2025 Ram 1500 First Drive Review: A Stout Pickup That’s Not the Truck You Know

Initial impressions of the twin-turbo 3.0-liter inline-six are strong—almost as strong as a 40-70 mph pull in the high-output version.

byCaleb Jacobs|
Ram 1500 photo
Caleb Jacobs


You’ve heard it a thousand times before: Trucks ain’t what they used to be. That’s usually said as a slight because instead of being simple workhorses, new pickups are often fancy, newfangled, or highfalutin. The 2025 Ram 1500 is, at times, all three at once. So how good of a truck is it?

The new Ram departs from the de facto half-ton formula by ditching the V8 altogether. In the stalwart Hemi’s place is a twin-turbo 3.0-liter inline-six that comes in two states of tune, both of which outperform the old 5.7-liter. It’s a stout powerplant that we’ll spend more time talking about later, though for now, it’s important that we note how big a step it really is for Ram. Suddenly, this is the brand’s bread-and-butter engine after the Hemi stuck around for roughly two decades.

Caleb Jacobs

It also wouldn’t be a new pickup without a healthy heap of luxury at the top end, and the truck’s flagship Tungsten trim is a leap above anything ever offered on a Ram before. The manufacturer is clearly putting more focus on premium because that’s where the money is. Of course, the lower trims are still around, but they aren’t Ram’s main focus.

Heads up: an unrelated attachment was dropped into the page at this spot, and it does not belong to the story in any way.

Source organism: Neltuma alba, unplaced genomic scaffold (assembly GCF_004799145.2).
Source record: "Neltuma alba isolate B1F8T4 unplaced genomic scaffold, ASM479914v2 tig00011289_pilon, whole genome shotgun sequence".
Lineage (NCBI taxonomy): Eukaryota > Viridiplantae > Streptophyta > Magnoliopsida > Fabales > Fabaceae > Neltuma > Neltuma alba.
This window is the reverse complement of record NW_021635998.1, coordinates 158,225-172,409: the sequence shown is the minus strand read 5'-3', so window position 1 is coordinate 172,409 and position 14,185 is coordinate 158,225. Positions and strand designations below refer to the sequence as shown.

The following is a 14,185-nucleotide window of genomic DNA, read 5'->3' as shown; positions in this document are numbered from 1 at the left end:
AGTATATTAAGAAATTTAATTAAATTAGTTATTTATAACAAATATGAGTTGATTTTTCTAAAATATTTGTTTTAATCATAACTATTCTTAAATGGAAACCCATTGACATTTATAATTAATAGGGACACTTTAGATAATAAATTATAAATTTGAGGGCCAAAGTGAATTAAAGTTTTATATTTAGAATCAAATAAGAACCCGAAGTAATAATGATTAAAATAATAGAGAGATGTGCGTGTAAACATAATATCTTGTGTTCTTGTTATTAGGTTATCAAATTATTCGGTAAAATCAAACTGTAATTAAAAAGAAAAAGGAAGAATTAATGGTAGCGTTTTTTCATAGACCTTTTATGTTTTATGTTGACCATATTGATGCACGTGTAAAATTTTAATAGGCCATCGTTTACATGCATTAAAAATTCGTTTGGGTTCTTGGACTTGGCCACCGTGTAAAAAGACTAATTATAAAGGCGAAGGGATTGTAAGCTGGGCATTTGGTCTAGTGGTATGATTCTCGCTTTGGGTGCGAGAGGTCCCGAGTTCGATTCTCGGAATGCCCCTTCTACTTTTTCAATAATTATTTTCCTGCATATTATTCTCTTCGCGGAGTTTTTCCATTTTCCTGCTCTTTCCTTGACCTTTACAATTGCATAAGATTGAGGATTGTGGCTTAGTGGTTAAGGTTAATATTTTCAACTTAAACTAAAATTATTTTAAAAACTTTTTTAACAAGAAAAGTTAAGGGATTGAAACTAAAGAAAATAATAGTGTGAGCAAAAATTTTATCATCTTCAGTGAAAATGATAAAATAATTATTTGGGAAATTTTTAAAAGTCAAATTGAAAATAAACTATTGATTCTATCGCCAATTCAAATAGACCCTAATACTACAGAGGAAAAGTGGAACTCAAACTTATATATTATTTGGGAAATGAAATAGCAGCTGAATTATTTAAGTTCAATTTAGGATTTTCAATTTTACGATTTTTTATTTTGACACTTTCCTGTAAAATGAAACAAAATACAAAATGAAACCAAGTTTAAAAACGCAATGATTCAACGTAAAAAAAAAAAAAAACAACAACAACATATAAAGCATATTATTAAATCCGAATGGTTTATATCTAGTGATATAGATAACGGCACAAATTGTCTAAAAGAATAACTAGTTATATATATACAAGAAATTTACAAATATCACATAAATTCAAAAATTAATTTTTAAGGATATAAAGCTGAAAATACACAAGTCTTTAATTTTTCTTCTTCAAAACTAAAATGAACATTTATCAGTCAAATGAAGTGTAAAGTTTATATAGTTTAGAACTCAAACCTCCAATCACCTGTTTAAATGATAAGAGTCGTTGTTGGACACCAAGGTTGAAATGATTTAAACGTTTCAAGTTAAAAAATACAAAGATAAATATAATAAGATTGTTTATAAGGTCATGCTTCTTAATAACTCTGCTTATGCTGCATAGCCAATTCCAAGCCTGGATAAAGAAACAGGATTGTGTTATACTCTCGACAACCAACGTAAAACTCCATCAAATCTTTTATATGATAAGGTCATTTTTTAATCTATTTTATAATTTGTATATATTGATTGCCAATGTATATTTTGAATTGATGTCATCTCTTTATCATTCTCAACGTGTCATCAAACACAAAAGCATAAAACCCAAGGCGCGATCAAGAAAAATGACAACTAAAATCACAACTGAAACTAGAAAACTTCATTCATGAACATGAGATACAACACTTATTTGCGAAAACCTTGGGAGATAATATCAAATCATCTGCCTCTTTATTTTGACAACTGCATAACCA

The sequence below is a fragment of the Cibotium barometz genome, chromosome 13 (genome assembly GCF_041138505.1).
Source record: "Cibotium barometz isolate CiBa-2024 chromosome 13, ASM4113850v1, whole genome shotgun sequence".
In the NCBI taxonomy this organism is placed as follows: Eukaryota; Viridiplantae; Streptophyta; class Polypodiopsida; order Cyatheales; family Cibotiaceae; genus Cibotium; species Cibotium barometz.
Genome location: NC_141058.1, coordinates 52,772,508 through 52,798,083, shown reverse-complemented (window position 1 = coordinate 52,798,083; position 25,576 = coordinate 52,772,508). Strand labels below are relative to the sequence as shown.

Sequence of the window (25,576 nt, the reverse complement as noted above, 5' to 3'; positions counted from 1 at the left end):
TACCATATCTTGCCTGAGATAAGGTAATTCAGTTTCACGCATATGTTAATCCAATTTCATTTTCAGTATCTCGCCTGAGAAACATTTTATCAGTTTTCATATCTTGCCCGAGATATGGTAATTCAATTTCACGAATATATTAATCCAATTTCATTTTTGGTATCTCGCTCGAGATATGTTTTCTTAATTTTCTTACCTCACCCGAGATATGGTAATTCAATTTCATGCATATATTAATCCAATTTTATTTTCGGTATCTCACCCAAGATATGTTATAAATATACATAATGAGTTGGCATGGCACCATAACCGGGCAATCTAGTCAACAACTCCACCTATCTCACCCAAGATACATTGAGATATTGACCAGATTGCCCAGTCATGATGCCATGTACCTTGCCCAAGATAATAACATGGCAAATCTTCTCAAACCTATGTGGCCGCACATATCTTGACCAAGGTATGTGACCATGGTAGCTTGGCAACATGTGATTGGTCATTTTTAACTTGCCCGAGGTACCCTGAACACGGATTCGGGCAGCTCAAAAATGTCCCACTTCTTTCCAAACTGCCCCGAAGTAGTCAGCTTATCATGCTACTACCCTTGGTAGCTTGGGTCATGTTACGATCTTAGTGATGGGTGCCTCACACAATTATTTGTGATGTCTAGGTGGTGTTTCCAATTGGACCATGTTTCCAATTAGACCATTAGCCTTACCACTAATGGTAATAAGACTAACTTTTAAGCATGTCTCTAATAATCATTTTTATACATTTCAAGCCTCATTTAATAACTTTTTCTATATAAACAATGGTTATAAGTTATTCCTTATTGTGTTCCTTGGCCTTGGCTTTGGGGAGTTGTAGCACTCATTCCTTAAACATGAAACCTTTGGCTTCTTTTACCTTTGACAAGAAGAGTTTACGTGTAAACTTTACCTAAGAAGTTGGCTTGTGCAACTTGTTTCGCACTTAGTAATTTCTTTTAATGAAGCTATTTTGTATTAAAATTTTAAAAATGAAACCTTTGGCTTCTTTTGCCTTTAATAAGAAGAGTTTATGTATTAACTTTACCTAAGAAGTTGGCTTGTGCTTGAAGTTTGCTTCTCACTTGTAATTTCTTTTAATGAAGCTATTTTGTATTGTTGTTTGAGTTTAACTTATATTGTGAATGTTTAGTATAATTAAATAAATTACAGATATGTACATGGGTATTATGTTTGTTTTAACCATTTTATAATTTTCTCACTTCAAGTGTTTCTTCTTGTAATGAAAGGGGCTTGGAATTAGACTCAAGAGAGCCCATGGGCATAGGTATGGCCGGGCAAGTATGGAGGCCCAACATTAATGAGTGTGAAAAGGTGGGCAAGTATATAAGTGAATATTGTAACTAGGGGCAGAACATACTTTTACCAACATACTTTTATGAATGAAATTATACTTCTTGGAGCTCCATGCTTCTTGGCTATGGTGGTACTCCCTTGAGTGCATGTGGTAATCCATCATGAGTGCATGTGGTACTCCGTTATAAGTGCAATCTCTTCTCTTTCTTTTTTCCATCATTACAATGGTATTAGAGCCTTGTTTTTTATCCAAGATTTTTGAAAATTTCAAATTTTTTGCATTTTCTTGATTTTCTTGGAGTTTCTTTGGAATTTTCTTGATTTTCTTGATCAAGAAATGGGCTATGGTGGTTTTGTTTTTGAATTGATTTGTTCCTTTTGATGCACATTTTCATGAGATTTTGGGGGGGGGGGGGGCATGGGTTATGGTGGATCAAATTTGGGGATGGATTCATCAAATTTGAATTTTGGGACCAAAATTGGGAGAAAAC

Knowing all this, I still think this snazzy status-mobile is a good truck. Allow me to elaborate as I recount my day with it on Texas roads.

2025 Ram 1500 SpecsV6S.O. I6H.O. I6
Base Price (Tungsten as tested)$42,270$62,025 (Laramie)$77,645 ($89,150)
Powertrain3.6-liter V6 | 8-speed automatic | rear-wheel drive or four-wheel drive3.0-liter twin-turbo straight-six | 8-speed automatic | rear-wheel drive or four-wheel drive3.0-liter twin-turbo straight-six | 8-speed automatic | four-wheel drive
Horsepower305 @ 6,500 rpm420 @ 5,200 rpm540 @ 5,700 rpm
Torque271 lb-ft @ 4,900 rpm469 lb-ft @ 3,900 rpm521 lb-ft @ 3,500 rpm
Max Payload (Engine TBA)2,300 pounds
Max Towing (Engine TBA)11,580 pounds
Max Off-Road Angles (Engine TBA)23.3˚ approach | 22.9˚ breakover | 22.8˚ departure
Max Ground Clearance (Engine/Trim TBA)10.7 inches
EPA Fuel EconomyTBA<<<<
Quick TakeA big departure from tradition that pays off—so long as it holds up.<<<<

The Basics

The 1500 is Ram’s truck for everybody—unless they need an even mightier pickup, in which case there’s the HD. Buyers flock to full-size trucks in droves, so Ram has to come correct in its fight against General Motors, Ford, and Toyota. It isn’t the best-selling in the segment, but Ram has owned that by gearing it toward those who want more.

This is proven by that Tungsten trim I mentioned earlier. It’s a newly created top-shelf option that goes quite a ways beyond the Limited and Limited Longhorn models that once ruled the roost. Ram kept those two trims for the 2025 model year, but neither of them can touch the Tungsten and its interior that you wouldn’t guess belonged to a truck if I hadn’t told you.